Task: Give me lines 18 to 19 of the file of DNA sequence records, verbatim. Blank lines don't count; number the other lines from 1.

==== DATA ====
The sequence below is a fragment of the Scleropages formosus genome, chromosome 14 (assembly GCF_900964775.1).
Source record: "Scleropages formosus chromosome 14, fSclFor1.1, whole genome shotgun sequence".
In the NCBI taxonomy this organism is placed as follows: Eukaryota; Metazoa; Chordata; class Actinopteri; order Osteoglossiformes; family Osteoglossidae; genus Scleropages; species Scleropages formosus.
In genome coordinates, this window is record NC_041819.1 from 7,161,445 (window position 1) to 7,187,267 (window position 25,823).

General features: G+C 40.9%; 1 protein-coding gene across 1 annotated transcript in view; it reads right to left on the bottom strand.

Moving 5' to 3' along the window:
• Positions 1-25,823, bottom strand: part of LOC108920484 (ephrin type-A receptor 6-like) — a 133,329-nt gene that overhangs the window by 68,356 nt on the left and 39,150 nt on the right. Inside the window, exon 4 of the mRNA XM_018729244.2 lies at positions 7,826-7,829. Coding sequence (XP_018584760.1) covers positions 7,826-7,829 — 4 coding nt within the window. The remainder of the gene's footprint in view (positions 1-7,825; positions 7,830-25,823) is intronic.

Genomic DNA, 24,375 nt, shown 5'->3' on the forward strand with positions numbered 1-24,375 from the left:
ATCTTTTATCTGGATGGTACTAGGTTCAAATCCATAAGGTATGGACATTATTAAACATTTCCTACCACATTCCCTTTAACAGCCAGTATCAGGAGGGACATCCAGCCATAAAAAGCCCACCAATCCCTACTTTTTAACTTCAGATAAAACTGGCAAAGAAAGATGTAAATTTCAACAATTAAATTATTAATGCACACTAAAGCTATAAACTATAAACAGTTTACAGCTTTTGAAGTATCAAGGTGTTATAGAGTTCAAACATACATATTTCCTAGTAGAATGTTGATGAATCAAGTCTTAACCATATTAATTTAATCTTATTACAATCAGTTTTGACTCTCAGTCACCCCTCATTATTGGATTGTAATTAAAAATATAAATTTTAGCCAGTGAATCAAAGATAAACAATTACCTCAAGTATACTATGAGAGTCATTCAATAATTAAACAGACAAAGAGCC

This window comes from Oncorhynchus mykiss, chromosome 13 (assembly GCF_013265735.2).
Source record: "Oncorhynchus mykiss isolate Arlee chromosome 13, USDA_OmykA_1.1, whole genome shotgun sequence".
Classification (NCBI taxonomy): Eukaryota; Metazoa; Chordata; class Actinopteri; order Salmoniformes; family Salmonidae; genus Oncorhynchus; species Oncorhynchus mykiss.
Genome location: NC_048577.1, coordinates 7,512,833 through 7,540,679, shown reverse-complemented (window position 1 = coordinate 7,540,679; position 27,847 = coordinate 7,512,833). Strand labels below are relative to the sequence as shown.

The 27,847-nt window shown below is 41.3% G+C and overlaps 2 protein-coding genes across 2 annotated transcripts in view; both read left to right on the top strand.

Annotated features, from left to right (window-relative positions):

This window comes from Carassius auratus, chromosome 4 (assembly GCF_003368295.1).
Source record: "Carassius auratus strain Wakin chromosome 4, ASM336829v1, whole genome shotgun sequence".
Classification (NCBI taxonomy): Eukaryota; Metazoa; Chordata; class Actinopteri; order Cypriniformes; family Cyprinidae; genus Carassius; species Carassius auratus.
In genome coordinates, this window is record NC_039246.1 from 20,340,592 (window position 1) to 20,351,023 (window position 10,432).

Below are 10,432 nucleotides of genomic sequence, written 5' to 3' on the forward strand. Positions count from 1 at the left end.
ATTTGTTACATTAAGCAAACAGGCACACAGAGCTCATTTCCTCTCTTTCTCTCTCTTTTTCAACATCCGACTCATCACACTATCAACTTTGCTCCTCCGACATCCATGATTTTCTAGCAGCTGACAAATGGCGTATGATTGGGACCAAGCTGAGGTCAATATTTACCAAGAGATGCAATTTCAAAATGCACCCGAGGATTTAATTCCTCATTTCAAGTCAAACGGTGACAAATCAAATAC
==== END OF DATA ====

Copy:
Classification (NCBI taxonomy): Eukaryota; Metazoa; Chordata; class Actinopteri; order Cypriniformes; family Cyprinidae; genus Carassius; species Carassius auratus.
In genome coordinates, this window is record NC_039246.1 from 20,340,592 (window position 1) to 20,351,023 (window position 10,432).